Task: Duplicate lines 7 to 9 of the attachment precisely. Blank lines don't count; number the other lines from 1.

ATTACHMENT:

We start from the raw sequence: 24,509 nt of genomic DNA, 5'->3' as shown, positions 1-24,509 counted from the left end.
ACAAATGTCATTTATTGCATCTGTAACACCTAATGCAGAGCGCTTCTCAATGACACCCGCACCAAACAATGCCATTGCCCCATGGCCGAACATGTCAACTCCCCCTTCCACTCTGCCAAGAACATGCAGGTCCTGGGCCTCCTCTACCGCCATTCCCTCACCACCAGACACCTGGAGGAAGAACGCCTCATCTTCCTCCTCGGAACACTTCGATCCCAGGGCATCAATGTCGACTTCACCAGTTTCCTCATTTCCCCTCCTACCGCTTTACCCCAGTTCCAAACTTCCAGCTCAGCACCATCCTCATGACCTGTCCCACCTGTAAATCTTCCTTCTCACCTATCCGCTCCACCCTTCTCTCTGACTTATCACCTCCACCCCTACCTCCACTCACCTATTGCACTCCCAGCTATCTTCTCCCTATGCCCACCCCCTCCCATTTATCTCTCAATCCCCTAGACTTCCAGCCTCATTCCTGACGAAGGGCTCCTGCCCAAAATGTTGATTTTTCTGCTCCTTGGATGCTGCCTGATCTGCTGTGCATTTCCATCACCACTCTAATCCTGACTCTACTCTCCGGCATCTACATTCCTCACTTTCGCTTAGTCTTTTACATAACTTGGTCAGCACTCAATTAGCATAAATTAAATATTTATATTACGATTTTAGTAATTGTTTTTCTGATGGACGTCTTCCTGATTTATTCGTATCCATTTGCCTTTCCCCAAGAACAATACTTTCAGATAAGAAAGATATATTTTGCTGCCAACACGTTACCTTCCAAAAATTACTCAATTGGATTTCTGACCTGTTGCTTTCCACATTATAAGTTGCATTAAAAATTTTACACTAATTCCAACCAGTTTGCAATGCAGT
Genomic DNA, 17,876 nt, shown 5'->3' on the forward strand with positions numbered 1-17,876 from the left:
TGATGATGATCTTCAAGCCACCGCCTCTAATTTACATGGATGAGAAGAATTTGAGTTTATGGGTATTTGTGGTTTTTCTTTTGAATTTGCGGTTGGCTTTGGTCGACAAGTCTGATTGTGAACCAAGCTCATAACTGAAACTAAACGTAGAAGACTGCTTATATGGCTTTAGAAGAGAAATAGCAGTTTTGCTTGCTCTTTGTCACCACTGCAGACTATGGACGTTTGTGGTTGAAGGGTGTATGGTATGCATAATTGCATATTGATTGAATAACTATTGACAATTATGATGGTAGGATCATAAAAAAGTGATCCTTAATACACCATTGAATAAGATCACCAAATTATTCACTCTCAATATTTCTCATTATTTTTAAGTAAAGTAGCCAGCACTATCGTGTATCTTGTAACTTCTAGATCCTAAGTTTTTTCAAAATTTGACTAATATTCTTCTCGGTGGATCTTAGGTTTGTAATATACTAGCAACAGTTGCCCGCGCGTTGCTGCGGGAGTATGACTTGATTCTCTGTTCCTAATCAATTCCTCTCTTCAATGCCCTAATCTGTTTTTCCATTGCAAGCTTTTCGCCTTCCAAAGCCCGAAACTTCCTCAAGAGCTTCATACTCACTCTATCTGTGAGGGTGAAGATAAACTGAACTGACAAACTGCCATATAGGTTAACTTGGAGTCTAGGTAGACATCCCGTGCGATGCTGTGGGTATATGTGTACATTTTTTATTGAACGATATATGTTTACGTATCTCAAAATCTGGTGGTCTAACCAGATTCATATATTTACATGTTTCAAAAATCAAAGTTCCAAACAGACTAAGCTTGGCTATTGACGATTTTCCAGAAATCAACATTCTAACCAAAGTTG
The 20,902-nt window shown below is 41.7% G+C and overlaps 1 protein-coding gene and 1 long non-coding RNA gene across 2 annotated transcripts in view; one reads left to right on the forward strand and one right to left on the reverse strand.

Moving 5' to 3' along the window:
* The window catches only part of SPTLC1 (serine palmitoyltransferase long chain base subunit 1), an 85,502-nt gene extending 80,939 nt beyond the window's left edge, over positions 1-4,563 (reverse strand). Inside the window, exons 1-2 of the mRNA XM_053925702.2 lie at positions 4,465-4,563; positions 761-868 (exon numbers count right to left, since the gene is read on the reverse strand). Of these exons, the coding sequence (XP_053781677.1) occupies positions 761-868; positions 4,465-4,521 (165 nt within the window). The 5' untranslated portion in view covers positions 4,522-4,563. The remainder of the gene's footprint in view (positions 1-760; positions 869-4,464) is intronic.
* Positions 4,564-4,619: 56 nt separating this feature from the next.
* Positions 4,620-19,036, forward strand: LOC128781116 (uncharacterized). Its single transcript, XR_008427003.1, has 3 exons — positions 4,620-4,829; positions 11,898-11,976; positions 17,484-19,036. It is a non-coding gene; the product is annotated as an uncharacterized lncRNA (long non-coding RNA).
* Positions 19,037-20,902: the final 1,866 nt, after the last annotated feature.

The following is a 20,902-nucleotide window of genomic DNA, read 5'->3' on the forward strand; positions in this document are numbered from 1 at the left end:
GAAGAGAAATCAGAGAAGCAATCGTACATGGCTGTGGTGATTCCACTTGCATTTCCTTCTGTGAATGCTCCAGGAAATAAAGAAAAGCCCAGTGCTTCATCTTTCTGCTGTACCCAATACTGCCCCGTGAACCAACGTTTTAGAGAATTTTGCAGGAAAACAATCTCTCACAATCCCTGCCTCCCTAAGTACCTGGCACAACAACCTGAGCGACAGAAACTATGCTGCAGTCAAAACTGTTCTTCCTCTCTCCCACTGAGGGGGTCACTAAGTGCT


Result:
* The window catches only part of SPTLC1 (serine palmitoyltransferase long chain base subunit 1), an 85,502-nt gene extending 80,939 nt beyond the window's left edge, over positions 1-4,563 (reverse strand). Inside the window, exons 1-2 of the mRNA XM_053925702.2 lie at positions 4,465-4,563; positions 761-868 (exon numbers count right to left, since the gene is read on the reverse strand). Of these exons, the coding sequence (XP_053781677.1) occupies positions 761-868; positions 4,465-4,521 (165 nt within the window). The 5' untranslated portion in view covers positions 4,522-4,563. The remainder of the gene's footprint in view (positions 1-760; positions 869-4,464) is intronic.
* Positions 4,564-4,619: 56 nt separating this feature from the next.
* Positions 4,620-19,036, forward strand: LOC128781116 (uncharacterized). Its single transcript, XR_008427003.1, has 3 exons — positions 4,620-4,829; positions 11,898-11,976; positions 17,484-19,036. It is a non-coding gene; the product is annotated as an uncharacterized lncRNA (long non-coding RNA).